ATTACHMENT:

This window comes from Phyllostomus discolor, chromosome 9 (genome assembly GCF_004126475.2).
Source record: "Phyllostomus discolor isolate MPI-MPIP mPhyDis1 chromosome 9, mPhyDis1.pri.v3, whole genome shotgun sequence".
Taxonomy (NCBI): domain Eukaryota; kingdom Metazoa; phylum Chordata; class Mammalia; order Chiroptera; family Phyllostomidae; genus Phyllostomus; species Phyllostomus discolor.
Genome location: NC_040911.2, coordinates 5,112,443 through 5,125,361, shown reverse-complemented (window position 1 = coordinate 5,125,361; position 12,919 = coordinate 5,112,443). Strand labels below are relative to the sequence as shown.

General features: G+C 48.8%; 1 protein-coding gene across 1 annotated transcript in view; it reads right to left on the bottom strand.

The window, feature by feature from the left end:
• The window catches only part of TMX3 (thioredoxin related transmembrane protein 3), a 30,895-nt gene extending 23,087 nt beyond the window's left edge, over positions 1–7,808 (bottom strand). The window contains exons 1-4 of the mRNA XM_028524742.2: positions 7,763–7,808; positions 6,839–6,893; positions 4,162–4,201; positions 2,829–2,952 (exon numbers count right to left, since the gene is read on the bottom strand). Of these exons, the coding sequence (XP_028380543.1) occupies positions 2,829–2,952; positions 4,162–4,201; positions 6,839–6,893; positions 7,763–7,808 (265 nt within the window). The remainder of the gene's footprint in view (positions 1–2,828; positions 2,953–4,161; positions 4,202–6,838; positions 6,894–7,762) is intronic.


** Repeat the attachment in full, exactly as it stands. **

This window comes from Phyllostomus discolor, chromosome 9 (genome assembly GCF_004126475.2).
Source record: "Phyllostomus discolor isolate MPI-MPIP mPhyDis1 chromosome 9, mPhyDis1.pri.v3, whole genome shotgun sequence".
Taxonomy (NCBI): domain Eukaryota; kingdom Metazoa; phylum Chordata; class Mammalia; order Chiroptera; family Phyllostomidae; genus Phyllostomus; species Phyllostomus discolor.
Genome location: NC_040911.2, coordinates 5,112,443 through 5,125,361, shown reverse-complemented (window position 1 = coordinate 5,125,361; position 12,919 = coordinate 5,112,443). Strand labels below are relative to the sequence as shown.

General features: G+C 48.8%; 1 protein-coding gene across 1 annotated transcript in view; it reads right to left on the bottom strand.

The window, feature by feature from the left end:
• The window catches only part of TMX3 (thioredoxin related transmembrane protein 3), a 30,895-nt gene extending 23,087 nt beyond the window's left edge, over positions 1–7,808 (bottom strand). The window contains exons 1-4 of the mRNA XM_028524742.2: positions 7,763–7,808; positions 6,839–6,893; positions 4,162–4,201; positions 2,829–2,952 (exon numbers count right to left, since the gene is read on the bottom strand). Of these exons, the coding sequence (XP_028380543.1) occupies positions 2,829–2,952; positions 4,162–4,201; positions 6,839–6,893; positions 7,763–7,808 (265 nt within the window). The remainder of the gene's footprint in view (positions 1–2,828; positions 2,953–4,161; positions 4,202–6,838; positions 6,894–7,762) is intronic.